clock menu more-arrow no yes mobile

Filed under:

Lies, Damn Lies, and Statistics - Volume 1

There has been some recent chatter floating around the hockey blogosphere concerning a set of convoluted stats called the "PythagenPuck Analysis". The Forechecker plugged in some year-to-date numbers and used the formulas provided in a "Win Probability" model given by a Hockey Analysis guideline put out by Hockey, and determined that the Hurricanes are "likely to drop out of the playoff hunt soon".

Apparently, the formula factors in year-to-date "goals for" and "goals against" to determine a projected future winning percentage, and the results did not favor the Canes. (They had a projected .418 winning percentage).

To be honest, I did not read the entire document nor do I understand the total concept of the formula. What I do know is that there are too many other factors not taken into account for me to take this analysis too seriously. Important factors, such as injuries and coaching changes which have an obvious direct affect on a team's past and future results.

My question to the Forechecker would be, what was the end of year projection for the Washington Capitals at this time last season?

Speaking of the Caps, JP, over at Japer's Rink ran his own analysis based upon how a team has performed while playing at even strength and while on special teams. He compares the team ranking of each scenario and combines them for a final score. Obviously, the Canes have not performed well on special teams, but somewhat surprisingly, they were only ranked 20th while playing 5-on-5.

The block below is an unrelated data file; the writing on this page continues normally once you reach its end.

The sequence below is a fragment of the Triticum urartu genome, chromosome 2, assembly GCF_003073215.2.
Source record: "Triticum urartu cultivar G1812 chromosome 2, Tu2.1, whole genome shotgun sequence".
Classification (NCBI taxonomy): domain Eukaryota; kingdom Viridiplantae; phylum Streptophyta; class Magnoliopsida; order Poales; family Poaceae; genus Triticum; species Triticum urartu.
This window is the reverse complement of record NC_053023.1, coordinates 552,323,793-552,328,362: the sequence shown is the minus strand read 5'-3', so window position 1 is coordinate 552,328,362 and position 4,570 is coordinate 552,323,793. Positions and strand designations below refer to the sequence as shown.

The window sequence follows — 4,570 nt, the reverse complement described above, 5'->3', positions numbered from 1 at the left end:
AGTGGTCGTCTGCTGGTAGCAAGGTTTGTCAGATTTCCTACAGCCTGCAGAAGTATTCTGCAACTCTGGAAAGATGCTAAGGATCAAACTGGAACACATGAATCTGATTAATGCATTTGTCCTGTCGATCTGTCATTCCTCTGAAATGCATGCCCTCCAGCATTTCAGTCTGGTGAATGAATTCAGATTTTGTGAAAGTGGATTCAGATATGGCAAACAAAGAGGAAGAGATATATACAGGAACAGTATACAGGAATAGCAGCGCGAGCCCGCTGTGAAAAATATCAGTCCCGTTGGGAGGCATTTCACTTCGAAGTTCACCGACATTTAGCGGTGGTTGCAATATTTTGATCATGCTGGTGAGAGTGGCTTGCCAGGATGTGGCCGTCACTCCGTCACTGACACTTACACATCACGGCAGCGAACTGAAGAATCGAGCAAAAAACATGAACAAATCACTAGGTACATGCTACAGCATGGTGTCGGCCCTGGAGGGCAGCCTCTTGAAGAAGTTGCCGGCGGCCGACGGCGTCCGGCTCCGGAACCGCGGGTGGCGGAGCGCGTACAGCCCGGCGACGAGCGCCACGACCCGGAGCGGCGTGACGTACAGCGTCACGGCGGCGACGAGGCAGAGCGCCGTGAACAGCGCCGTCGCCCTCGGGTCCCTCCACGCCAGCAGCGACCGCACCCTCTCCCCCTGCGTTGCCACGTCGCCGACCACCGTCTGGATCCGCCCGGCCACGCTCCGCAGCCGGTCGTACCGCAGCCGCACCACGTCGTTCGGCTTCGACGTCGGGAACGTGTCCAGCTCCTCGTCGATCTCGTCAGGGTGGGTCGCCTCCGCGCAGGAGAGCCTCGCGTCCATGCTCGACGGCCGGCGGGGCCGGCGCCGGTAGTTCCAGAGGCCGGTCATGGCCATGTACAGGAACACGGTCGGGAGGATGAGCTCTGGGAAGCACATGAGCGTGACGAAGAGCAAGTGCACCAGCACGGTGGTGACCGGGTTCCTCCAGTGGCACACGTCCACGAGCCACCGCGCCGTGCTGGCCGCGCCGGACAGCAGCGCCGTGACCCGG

According to JP and his analysis, the Canes were one of the most "overachieving" (lucky) teams in the NHL and "they had no business taking home more than half of the points available to them". Really?

He also goes on further - "Heading into Sunday's action, the Minnesota Wild had the seventh-best power-play in the League, the second-best penalty kill and were bad five-on-five. The 'Canes were slightly better five-on-five than the Wild, but atrocious on the special teams, and yet Carolina, at 15-13-4 had one more point than Minny (16-14-2). Is there much question, however, which is the "better" team?

No disrespect intended to JP, but if he believes Minnesota is really THAT much better than Carolina, then what does that say about his overall statistical analysis? It's pretty meaningless.

Actually, I think that there is a valid question who the better team is, and it won't come down to who has the better stats. As always, the players will decide that on the ice.

(glove-tap to "tarheelicane" for the email tip about these stats)